Tokens are made by the people, and tell their stories, so it is easy to see why I would like them. Becoming a dealer simply allowed me to do something I enjoy anyway.

To me it is not a job, and I donít do it to make a living. It is simply a hobby gone mad.

Conder Tokens: What you have said as you've described your "hobby gone mad" helps very much to see where Conders fit in the "big picture" of issuing money as well as pointing out the many approaches one can take in collecting. I'm wondering if we will be seeing a token series on the "madness of Bill McKivor" anytime soon? And, since you mentioned clubs, I'm wondering if you could provide some history on the CTCC?
Bill McKivor: Ha Ha. A token series on my madness would be voted on by my wife, I am sure --- but other than that, can see none in my future. I shall leave issuing tokens for others!!

The CTCC was the brainchild of the late Wayne Anderson. Along with another enthusiast, Joel Spingarn, they worked up a plan for a club which was formally launched in May of 1996.

CTCC stands for "Conder Token Collectorís Club" --- a term that is used in the United States, but not much in Britain, where the tokens are called "Provincial Tokens of the 18th Century".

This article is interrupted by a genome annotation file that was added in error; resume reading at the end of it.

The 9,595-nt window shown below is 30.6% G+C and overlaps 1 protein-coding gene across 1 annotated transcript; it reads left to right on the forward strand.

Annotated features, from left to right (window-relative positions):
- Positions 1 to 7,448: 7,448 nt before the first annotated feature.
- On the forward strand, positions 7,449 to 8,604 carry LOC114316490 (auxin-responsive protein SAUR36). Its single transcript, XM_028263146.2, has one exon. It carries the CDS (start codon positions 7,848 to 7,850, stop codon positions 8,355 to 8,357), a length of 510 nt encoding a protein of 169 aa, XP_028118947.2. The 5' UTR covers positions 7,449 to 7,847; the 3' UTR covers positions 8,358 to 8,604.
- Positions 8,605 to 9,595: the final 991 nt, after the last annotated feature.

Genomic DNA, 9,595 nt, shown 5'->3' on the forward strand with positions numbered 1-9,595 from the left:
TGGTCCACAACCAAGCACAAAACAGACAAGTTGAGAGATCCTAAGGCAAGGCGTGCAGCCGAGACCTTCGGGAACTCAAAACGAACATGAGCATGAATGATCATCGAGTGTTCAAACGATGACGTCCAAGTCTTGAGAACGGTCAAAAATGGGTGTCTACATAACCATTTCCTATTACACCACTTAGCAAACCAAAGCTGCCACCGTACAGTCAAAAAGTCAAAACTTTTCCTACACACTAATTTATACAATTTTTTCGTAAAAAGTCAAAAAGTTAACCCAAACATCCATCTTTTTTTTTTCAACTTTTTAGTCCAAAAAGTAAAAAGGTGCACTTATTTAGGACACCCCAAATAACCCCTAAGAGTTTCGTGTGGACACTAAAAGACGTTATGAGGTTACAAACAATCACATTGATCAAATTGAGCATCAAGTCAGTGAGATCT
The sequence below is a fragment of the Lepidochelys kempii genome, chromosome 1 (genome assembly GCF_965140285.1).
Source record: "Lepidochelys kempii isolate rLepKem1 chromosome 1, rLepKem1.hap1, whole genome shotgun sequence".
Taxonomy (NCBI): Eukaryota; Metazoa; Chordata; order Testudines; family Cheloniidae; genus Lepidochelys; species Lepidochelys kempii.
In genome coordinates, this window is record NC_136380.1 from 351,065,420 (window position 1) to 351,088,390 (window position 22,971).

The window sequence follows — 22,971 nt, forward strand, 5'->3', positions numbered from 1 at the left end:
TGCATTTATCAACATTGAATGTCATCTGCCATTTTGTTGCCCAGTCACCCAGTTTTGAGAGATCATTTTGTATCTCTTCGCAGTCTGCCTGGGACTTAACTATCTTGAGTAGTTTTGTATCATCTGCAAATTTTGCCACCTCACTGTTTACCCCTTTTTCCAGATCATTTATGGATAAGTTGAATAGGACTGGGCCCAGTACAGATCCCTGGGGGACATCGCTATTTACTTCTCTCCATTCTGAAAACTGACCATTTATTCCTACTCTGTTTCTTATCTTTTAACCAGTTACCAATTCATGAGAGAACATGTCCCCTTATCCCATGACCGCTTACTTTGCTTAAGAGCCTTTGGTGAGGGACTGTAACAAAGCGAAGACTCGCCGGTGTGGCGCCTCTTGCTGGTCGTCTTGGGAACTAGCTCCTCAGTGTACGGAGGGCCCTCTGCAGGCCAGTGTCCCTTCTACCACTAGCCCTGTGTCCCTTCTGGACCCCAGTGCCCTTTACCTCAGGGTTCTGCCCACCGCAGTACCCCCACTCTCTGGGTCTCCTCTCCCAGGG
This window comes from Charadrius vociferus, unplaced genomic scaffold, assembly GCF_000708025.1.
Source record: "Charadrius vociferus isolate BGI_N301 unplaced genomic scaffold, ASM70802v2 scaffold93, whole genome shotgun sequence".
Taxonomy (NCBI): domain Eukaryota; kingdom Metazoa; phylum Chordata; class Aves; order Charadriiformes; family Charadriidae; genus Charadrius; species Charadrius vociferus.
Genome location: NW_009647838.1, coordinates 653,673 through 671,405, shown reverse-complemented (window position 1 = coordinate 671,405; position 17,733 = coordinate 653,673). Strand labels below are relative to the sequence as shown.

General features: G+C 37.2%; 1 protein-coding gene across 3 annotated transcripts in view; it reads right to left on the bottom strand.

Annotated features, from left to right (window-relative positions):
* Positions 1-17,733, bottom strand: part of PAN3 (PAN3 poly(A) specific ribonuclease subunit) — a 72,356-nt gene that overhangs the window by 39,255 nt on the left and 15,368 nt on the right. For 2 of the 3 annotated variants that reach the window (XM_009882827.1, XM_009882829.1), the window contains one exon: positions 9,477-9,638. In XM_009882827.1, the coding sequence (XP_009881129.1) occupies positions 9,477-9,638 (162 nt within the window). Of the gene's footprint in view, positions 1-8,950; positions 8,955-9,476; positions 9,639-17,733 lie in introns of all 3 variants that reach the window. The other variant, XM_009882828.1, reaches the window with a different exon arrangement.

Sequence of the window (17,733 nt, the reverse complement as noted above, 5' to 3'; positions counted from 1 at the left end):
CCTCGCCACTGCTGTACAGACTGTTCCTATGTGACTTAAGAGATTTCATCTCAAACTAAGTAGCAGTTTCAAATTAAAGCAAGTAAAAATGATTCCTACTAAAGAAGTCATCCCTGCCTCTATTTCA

Wayne was quite taken with the pieces --- the quality, the themes, the history --- so he began asking around. At the time, I was one of the few dealers in Conder tokens in the US, and was one of the people he contacted. I helped out where I could, as did many others, and the club became a reality. Many of us saw the club as a chance to discuss tokens, share information, and make friends of like interest, and it has worked out that way. The CTCC Journal has been a great success, and features lots of information that is hard to find without owning a library just for tokens, as well as some wonderful articles featuring original research by the members. The advertising gives the collector a choice of places to go for tokens, information, or books --- and has been a great help to all.